Malic Acid
Fumaric Acid
Maleic Anhydride
Applications
FAQ's
Contact Us
Corporate Info
Newsletter
Self-Teaching Guide
Certificates



Flavour Profile
Am I Using the Ideal Acidulant(s) to Achieve the Flavour Profile I Want?

Acidulants are not the same in terms of sourness and flavour impact. Some show persistent sourness, while others show sourness that dissipates quickly. The choice of ideal acidulant(s) for your application depends on this and other factors such as the sweetener(s) used, the flavour in question, and the sequence of sensations desired when the product is tasted.

Cost-Savings
Am I Using the Most Economical Acidulant(s) Possible for This Application?

Acidulant blends are more economical than single acidulants due to additive and synergistic effects between acidulants. On average, sourness increases as a function of (acidulant concentration)0.80. Since 20.80 = 1.74 and 10.80 + 10.80 = 2, a 15% increase in sourness can be achieved by using a 50/50 blend of acidulants (2/1.74 = 1.15). Additive and synergistic effects differ depending on acidulant combinations.

Can I Have Both?
Can I Improve Flavour Profile and Lower Ingredient Cost at the Same Time?

The use of acidulants that improve and enhance a particular flavour profile can also result in an ingredient cost savings. This is particularly true in the case of acidulant blends.

What is pH?

pH is just another way of stating the hydrogen ion concentration. It is the negative log of the hydrogen ion concentration. Since the hydrogen ion concentration is normally a very small number - for example, 0.000025 M - it is easier to say "pH of 4.6" than "0.000025 molar concentration of hydrogen ion". To convert pH back to hydrogen ion concentration, use 10-pH.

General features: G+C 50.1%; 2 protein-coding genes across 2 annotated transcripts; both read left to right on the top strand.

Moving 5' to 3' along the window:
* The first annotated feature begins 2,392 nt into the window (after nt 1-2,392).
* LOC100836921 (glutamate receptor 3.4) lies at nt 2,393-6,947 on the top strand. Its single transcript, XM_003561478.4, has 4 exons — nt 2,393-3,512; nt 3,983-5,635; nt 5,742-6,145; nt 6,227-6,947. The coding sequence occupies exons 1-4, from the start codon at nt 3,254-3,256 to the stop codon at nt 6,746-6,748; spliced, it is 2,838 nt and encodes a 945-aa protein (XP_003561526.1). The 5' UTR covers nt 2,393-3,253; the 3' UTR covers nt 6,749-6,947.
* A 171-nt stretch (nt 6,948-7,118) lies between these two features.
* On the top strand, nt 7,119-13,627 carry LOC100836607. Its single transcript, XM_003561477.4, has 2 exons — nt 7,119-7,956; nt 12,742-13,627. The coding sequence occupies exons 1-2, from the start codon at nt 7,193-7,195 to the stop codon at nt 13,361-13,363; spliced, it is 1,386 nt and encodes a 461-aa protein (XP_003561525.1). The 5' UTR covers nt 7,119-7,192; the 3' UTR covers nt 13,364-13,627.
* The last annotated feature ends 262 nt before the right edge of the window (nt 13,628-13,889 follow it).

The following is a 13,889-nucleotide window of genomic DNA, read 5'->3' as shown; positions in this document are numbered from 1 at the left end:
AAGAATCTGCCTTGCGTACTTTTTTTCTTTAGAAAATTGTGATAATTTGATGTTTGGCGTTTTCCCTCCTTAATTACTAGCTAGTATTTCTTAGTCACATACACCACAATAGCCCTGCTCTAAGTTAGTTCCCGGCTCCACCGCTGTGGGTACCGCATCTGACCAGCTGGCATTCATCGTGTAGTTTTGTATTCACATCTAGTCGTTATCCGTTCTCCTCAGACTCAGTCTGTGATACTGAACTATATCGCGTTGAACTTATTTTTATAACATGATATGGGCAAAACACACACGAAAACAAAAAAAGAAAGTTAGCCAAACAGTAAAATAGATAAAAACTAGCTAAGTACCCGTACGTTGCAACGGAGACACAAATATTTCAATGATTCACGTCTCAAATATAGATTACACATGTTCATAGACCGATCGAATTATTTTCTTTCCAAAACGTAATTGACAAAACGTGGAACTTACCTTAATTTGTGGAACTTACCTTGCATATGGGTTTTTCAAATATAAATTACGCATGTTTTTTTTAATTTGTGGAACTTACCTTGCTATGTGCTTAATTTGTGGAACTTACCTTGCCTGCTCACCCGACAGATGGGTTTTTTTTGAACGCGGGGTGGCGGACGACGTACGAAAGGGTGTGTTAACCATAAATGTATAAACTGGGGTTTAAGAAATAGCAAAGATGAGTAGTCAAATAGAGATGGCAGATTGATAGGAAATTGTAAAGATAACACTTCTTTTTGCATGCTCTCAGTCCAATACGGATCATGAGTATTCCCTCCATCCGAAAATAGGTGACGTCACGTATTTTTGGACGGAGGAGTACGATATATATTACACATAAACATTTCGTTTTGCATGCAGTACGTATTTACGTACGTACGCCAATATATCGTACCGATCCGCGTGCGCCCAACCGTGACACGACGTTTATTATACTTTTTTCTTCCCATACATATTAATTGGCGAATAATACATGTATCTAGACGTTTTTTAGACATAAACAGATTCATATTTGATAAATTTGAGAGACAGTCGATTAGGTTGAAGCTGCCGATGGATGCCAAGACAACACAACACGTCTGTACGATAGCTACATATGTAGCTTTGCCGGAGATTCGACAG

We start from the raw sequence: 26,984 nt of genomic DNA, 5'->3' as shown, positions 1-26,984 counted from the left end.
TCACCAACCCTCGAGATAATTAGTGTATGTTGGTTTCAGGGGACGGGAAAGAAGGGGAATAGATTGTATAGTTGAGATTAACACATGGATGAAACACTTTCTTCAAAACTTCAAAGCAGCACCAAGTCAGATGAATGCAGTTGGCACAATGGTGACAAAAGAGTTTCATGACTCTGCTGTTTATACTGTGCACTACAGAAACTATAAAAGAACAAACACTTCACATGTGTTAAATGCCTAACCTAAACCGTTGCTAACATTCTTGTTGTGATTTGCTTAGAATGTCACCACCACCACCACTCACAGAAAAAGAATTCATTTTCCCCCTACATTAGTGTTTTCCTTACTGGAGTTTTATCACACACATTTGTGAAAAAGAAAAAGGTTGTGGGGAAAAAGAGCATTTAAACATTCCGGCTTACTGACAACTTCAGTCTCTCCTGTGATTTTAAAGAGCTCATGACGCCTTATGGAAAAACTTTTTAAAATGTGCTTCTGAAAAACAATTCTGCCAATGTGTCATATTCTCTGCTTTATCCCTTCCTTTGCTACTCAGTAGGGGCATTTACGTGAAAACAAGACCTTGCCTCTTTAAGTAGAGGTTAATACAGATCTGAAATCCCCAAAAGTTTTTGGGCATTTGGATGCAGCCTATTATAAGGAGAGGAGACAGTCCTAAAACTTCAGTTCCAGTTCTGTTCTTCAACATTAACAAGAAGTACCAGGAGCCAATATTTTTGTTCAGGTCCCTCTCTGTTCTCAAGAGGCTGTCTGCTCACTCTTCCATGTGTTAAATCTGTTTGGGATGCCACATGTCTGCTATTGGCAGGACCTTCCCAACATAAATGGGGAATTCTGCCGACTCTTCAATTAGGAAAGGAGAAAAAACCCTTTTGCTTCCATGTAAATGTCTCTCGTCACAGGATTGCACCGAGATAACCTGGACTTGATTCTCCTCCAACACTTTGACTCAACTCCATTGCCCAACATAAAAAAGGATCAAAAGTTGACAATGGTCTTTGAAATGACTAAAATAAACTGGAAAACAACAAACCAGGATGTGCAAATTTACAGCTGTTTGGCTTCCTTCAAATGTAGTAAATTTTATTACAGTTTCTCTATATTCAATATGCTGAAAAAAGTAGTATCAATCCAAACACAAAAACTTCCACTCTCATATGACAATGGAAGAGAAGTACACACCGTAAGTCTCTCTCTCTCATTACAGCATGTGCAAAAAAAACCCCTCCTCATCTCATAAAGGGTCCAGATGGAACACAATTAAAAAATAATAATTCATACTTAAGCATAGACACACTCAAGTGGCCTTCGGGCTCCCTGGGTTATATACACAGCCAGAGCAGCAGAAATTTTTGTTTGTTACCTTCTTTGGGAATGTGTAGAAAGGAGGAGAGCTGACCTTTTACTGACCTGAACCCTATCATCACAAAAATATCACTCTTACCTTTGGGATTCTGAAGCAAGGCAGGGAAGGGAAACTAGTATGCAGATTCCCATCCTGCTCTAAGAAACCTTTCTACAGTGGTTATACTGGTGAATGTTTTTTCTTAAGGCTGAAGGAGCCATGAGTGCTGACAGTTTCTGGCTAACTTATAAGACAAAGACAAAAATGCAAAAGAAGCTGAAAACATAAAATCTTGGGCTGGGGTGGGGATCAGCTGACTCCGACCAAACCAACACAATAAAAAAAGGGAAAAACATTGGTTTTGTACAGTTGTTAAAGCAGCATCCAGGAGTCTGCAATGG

What is a pKa?

The pKa of an acid is the negative log of its dissociation constant. For example, if the dissociation constant of an acid is 0.00056, then the pKa is the negative log of 0.00056, or 3.25. To convert back to Ka, the dissociation constant, use 10-pKa. The lower the pKa, the stronger the acid.

What is a Dissociation Constant?

The dissociation constant, Ka, is a measure of how strong an acid is. The higher the dissociation constant, the stronger the acid. For example, Acetic Acid has a Ka of 0.00001754 and a pKa of 4.76 (4.76 is the negative log of 0.00001754) and is a weakly dissociated acid. As shown in the following formula, the dissociation constant is actually an equilibrium constant. The use of square brackets indicates molar concentration. For example, [Acetic Acid] is the molar concentration of Acetic Acid.

As shown in the formula, when Acetic Acid is added to water, very little of it converts to hydrogen ion and acetate ion. Most of it stays in the form of undissociated Acetic Acid. A strong acid like Nitric Acid, on the other hand, is mostly converted to hydrogen ions and nitrate ions, as indicated by its large dissociation constant.

What is a Buffer?

A buffer is a partially neutralised acid that resists changes in pH. Buffer salts such as Sodium Citrate or Sodium Lactate, which are fully neutralised acid salts, are normally used to partially neutralise the acid. In the process of doing so, they become partially neutralised and contribute to the buffer capacity of the system. Different combinations of acids and salts can be used as buffers, for example, Malic Acid with Sodium Lactate at a pH of 3.5. In this case, both the partially neutralised Malic Acid and the Lactate ion contribute to the capacity of the buffer system.

How Much Buffer Salt Should be Added to Maintain a Specific pH?

In the Bartek Technical Bulletin "Buffer Salt/Malic Acid Combinations", there is a table that lists Buffer Salt/Malic Acid weight ratios to achieve a given pH.

When Would a Buffer be Used?

A buffer would be used to maintain the pH of a product within a narrow range. Buffers reduce the variation in the pH of a product, as shown on the graph below. pH variation is detrimental to consistent quality.

What is Buffer Capacity?

The buffer capacity is the resistance of the system to a change in pH. It is measured, or calculated, in equivalents of acid or base that change pH by 1.0 unit in 1 liter of solution. As shown in the graph below, Fumaric Acid has greater buffer capacity than other acids near a pH of 3.0. This is due to its low molecular weight and to its low dissociation constant.